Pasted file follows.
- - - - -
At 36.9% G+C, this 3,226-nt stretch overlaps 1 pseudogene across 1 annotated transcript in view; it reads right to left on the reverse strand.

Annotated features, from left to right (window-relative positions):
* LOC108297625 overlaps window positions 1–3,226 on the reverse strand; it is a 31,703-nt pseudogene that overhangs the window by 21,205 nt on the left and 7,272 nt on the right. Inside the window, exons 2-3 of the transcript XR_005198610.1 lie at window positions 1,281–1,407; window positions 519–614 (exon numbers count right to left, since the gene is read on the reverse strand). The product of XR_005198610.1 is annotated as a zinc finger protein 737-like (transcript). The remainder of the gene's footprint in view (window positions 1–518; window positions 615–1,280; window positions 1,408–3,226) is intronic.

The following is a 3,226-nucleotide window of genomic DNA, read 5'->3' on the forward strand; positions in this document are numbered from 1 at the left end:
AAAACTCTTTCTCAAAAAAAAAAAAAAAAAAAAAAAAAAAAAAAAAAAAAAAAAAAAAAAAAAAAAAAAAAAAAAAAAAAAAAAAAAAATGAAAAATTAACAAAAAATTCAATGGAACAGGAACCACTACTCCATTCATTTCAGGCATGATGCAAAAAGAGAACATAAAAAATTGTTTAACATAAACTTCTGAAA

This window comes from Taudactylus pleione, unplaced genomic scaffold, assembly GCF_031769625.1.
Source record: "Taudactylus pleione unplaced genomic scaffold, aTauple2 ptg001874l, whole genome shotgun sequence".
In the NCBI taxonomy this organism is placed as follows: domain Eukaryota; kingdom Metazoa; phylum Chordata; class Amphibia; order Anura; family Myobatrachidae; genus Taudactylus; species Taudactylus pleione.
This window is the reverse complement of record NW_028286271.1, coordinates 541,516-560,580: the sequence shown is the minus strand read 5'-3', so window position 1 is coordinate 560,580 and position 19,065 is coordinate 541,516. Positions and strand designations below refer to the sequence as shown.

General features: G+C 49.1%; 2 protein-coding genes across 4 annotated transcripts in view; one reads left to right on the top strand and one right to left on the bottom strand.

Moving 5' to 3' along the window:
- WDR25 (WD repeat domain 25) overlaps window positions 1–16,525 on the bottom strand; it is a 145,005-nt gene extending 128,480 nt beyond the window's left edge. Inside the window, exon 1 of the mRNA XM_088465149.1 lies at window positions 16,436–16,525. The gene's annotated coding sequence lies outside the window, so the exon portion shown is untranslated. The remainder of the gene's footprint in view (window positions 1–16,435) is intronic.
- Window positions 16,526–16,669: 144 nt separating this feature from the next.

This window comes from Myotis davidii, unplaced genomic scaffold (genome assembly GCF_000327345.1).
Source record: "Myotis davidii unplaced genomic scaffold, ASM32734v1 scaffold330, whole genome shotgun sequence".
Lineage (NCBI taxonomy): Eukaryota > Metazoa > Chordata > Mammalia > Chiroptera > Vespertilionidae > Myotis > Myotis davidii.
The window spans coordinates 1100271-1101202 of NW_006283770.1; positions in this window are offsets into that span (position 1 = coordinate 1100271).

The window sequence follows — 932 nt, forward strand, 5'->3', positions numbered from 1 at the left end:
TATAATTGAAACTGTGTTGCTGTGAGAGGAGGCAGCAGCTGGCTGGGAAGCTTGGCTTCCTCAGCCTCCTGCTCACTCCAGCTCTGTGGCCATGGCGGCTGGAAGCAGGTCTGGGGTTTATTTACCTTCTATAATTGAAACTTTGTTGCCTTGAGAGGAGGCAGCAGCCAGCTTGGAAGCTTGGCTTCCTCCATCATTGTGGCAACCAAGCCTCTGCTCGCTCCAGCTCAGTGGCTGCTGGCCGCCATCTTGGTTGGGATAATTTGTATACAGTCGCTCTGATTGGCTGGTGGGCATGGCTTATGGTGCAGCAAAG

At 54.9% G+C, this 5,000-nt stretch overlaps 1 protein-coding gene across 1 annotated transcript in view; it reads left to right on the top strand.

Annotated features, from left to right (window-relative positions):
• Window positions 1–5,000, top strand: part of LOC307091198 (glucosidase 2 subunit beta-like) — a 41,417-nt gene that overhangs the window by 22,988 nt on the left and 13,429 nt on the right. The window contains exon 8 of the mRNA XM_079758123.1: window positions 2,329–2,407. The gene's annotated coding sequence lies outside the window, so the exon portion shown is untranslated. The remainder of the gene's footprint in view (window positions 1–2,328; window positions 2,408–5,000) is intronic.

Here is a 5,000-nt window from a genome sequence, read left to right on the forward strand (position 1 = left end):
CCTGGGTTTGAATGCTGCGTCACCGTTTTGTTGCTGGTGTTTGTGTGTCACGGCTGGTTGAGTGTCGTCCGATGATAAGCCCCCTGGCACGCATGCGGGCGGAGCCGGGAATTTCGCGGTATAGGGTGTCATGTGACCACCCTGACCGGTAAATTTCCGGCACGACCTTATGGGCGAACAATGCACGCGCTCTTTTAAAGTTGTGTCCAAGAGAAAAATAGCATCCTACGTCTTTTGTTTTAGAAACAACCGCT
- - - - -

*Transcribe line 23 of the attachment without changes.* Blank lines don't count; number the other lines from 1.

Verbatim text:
Here is a 5,000-nt window from a genome sequence, read left to right on the forward strand (position 1 = left end):